In my recent blog post, I outlined why I believe large-scale public payment processors will maintain compelling long-term growth rates even as fintech disruptors take market share. I think that share will largely come at the expense of banks instead. Banks are still the largest players in the payments market, and their 50% – 60% market share is the easiest target for these fintech companies. In addition, in my view, many banks have weak product offerings and a lack of strategic focus in this space that results in a large amount of payments volume sitting in the weakest hands in the industry. This transition may also benefit scale processors if banks look to partner with them to maintain share. We are seeing this begin to play out in Europe, but I expect the trend to continue, if not accelerate, across most geographies.
Despite this long-term growth potential, some investors have wondered why these scale processors’ performance has recently lagged that of cyclical recovery stocks. The main reason is that these stocks have never acted as a cyclical element of portfolio construction in the past and therefore aren’t viewed that way by the market.
These scale processors are now being compared to peers that have had drastically different experiences in the pandemic due to distinct business models. The stocks that have underperformed have generally been impacted by the slowdown in areas like restaurants, education, brick-and-mortar shopping, and travel. In contrast, several of their competitors that have outperformed have seen significant growth from their peer-to-peer, contactless, and e-commerce payments businesses fueled by pandemic-driven behavioral changes.
One of the reasons I am so excited about the scale processors that have underperformed recently is that the market has not fully internalized the fact that, in my view, these stocks are likely to behave quite cyclically over the next one to two years given the unique nature of this cycle. Their near-term growth potential is broadly underappreciated as a result. As the economy returns to normal, I think the areas that underperformed in the pandemic could see significant growth.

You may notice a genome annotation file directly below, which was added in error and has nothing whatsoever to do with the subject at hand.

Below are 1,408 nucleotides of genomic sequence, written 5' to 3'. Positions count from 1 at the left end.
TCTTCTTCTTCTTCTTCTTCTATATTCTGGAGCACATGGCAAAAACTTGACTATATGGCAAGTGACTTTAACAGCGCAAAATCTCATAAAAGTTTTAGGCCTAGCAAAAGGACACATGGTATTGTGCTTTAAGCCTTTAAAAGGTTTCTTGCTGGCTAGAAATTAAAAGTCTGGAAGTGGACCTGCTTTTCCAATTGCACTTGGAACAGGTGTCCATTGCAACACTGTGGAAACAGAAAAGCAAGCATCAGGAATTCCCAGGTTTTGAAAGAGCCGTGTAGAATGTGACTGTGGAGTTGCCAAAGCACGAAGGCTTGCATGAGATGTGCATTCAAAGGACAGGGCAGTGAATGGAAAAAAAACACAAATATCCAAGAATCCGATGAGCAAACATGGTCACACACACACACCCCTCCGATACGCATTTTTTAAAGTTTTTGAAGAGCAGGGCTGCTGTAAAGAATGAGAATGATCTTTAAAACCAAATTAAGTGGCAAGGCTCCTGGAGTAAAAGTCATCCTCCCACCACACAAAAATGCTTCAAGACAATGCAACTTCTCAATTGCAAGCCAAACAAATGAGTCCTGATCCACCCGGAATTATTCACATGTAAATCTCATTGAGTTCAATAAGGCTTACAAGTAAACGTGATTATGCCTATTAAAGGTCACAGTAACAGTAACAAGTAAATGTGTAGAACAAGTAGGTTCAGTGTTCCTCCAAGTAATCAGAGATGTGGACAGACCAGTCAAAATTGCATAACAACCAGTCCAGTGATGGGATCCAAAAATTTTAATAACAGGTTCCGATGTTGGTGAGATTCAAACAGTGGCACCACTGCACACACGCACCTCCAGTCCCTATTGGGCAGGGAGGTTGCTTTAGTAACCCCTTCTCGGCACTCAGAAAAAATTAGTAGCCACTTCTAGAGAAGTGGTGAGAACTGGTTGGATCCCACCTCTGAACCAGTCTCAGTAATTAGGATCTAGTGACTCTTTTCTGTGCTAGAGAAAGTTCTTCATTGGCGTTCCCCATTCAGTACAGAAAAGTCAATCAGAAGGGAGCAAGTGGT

The case for scale processors’ cyclical growth
The payments industry’s volume growth is driven by three key factors, in my view: real personal consumption growth, inflation, and the cash-to-card migration. I believe company-specific volume growth is a function of these three variables plus each company’s unique verticals, geographies, and distribution channels. I think evaluating these three main factors in the context of a post-pandemic economy shows why scale processors are likely to behave cyclically for the next few years.
- Real personal consumption growth: Various historical records post pandemics combined with today’s pent-up demand signal consumer spending is highly likely to increase as society returns to normal levels of dining, travel, and in-person shopping.
- Inflation: It is possible that we could enter a new higher inflation regime in the next few years. In my view, payments should be a good inflation hedge as many parts of the value chain are transaction-volume based, which means revenue should naturally rise as inflation increases.
- Cash-to-card migration: The shift to e-commerce, buy online/pick up in store ordering, and mobile commerce, as well as the aversion to cash, have all pushed us several years into the future in terms of card adoption. I expect broad industry growth from the cash-to-card shift to be higher than previously expected through 2024/25, in effect borrowing this growth from later in the decade. I believe scale processors have not yet seen the full benefit of this growth potential but are likely to as life returns to normal.
All of these factors point to strong industry growth potential over the next several years. As the global economy opens throughout 2021 and 2022 I think volume will snap back more sharply than people assume. In addition, based on the factors above, the duration of strong industry growth could be longer than many think.
Scale processors have never behaved cyclically in their histories as public companies because, before now, there has never been significant volatility in any of the components of industry volume growth outlined above. Real personal consumption growth has been relatively muted since the global financial crisis, inflation has been low, and the move from cash to card has been a steady grind higher. This has led to stable, low-variance growth over time.
The next two years, if not longer, are likely to be substantially different than the past. In that world, these stocks could act more cyclically on reopening than people expect, before going back to their more traditional steady compounder roles in portfolios. I’m excited about this potential cyclical growth stage for these companies and for the secular growth tailwinds I believe support them for the long term.